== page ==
To truly understand a technique and how it should be performed correctly requires at least 10,000 repetitions. In karate or kung-fu this isn’t terribly difficult, considering that you can easily practice 100 punches each day. In 100 days you should be able to perform the technique correctly, more or less. That doesn’t mean it can’t be improved, though.
But that’s not the same as making it workable. To be able to perform a technique effectively in combat requires much more practice. You see, the effectiveness of a given technique, whether it’s a punch, a kick, a joint twist or throw from aikido or judo…involves much more than just being able to perform the physical aspects of the technique correctly. Much. More.
Back when I trained in forms of Japanese karate, I could not, for the life of me, get a roundhouse kick to work. Actually, it took MONTHS before I figured out how to do it correctly. I guess I just had a mental block and I couldn’t imagine how to do it…but once I was able to throw a roundhouse kick, I couldn’t figure out how such a kick would ever be useful in fighting! I suppose Mr. Lee would have told me to reject it because, as far as I was concerned, it was pretty useless…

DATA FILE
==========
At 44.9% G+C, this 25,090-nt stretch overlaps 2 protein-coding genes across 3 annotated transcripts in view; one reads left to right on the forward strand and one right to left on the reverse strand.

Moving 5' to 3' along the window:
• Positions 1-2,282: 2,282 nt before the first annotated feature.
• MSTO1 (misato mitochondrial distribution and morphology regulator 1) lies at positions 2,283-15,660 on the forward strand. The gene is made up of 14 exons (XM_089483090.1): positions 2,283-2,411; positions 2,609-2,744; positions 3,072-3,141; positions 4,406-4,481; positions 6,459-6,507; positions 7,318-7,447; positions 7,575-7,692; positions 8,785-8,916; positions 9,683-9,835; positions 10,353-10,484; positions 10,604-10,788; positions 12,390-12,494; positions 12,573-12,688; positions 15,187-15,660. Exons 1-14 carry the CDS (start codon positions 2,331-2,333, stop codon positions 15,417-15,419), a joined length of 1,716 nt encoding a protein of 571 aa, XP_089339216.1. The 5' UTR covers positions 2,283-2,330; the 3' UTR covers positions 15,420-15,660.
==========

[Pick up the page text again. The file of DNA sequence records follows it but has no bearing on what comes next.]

Then came Baguazhang. At first glance, this art seems to have about as much in common with combat as a fish does to a bicycle. It would have been all too easy to simply toss it away as being some sort of pointless, flowery, Chinese bilge water. But I didn’t. I stuck with it and studied it…in depth. I examined it carefully, examined myself, examined its strange footwork and body movements…and I practiced and then when I was sick of it, I practiced some more. And when I had problems making it work (which was pretty much all the time, at first), I stayed with it and figured out WHY I was having problems.
In any given martial discipline, at least a decade (or more) is required if one wants to truly understand the art. The problem is that most Westerners don’t want to spend that much time in training. They want “instant martial arts.” We’re accustomed to having “instant food” (which isn’t really food), “instant entertainment”, and now we want “instant martial arts.” But there isn’t such an animal…never was, and never will be.
So, rather than absorbing what you find immediately useful and rejecting what you think is useless, just ABSORB.